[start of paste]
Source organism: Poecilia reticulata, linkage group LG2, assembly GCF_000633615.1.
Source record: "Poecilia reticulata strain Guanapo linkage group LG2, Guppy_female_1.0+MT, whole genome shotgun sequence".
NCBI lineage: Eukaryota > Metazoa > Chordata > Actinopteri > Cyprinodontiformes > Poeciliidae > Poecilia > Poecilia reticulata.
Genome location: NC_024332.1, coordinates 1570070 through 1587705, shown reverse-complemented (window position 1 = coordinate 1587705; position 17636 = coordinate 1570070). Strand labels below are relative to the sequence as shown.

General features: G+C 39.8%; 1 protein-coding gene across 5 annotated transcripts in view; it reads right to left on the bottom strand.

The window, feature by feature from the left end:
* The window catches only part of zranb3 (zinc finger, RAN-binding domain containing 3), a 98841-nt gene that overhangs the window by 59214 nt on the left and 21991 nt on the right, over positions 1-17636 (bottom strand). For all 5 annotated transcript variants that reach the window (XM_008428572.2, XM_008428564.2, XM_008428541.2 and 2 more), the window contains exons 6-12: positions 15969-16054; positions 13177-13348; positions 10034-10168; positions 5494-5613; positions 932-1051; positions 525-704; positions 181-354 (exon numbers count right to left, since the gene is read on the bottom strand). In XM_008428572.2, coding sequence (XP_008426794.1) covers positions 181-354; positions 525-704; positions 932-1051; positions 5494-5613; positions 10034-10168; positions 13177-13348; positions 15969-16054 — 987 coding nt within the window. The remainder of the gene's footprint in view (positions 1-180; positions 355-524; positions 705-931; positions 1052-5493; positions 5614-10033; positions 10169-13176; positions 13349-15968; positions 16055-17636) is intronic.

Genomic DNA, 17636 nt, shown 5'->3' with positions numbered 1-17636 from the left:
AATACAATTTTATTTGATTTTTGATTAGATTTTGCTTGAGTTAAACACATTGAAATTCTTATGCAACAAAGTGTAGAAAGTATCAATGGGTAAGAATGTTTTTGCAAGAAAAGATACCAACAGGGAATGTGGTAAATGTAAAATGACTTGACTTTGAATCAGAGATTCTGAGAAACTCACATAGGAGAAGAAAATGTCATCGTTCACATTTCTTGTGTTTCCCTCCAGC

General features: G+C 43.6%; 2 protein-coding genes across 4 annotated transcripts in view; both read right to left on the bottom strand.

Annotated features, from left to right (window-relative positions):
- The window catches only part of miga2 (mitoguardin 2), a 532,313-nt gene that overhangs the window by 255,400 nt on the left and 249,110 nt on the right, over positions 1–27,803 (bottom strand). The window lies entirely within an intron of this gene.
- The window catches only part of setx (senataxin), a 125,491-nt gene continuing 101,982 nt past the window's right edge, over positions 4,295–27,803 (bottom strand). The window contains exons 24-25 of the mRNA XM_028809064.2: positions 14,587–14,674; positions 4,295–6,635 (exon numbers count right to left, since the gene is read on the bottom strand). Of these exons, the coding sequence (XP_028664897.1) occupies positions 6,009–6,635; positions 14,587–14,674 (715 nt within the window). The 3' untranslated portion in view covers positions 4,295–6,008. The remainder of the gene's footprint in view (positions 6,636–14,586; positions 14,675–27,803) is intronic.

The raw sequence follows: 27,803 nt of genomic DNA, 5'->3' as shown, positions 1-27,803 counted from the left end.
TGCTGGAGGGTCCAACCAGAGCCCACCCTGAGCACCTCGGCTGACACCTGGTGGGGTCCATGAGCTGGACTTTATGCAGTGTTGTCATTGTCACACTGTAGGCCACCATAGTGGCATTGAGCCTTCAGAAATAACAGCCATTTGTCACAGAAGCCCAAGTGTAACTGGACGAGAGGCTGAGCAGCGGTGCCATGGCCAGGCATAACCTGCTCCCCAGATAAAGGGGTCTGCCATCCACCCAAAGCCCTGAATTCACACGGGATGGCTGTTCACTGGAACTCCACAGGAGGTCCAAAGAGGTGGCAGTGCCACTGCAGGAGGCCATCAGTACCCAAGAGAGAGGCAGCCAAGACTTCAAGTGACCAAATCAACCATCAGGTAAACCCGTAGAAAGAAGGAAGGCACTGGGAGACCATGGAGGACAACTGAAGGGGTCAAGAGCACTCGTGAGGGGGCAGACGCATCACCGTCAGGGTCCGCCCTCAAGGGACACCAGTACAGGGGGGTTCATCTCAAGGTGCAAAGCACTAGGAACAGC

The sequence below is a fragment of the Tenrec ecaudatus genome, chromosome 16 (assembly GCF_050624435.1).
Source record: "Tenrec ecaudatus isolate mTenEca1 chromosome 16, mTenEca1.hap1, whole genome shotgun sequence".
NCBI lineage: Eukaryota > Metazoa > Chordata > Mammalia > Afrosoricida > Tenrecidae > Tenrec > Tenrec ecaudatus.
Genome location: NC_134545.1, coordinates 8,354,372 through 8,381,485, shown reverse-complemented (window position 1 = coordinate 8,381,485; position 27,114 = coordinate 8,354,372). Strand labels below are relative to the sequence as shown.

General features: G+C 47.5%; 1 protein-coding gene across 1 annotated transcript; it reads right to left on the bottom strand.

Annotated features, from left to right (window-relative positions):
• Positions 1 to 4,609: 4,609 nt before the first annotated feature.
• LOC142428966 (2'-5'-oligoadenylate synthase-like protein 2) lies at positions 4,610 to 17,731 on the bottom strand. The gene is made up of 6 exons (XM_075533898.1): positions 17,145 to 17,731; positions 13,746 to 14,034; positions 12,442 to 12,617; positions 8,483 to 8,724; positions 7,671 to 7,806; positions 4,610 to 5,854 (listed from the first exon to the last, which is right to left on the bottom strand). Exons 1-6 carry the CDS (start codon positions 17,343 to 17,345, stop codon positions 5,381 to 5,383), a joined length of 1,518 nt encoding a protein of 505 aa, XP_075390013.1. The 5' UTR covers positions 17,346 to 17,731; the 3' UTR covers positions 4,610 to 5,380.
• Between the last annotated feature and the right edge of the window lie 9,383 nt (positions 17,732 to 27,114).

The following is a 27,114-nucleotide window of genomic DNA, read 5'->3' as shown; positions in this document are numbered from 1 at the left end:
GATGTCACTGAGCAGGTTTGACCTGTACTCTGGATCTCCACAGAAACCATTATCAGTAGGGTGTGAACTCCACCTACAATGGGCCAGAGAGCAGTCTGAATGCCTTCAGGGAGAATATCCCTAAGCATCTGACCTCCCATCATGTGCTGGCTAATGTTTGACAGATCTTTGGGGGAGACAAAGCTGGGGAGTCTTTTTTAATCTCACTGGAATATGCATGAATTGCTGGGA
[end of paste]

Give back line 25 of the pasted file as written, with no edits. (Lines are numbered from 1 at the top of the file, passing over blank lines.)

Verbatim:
The following is a 27,114-nucleotide window of genomic DNA, read 5'->3' as shown; positions in this document are numbered from 1 at the left end: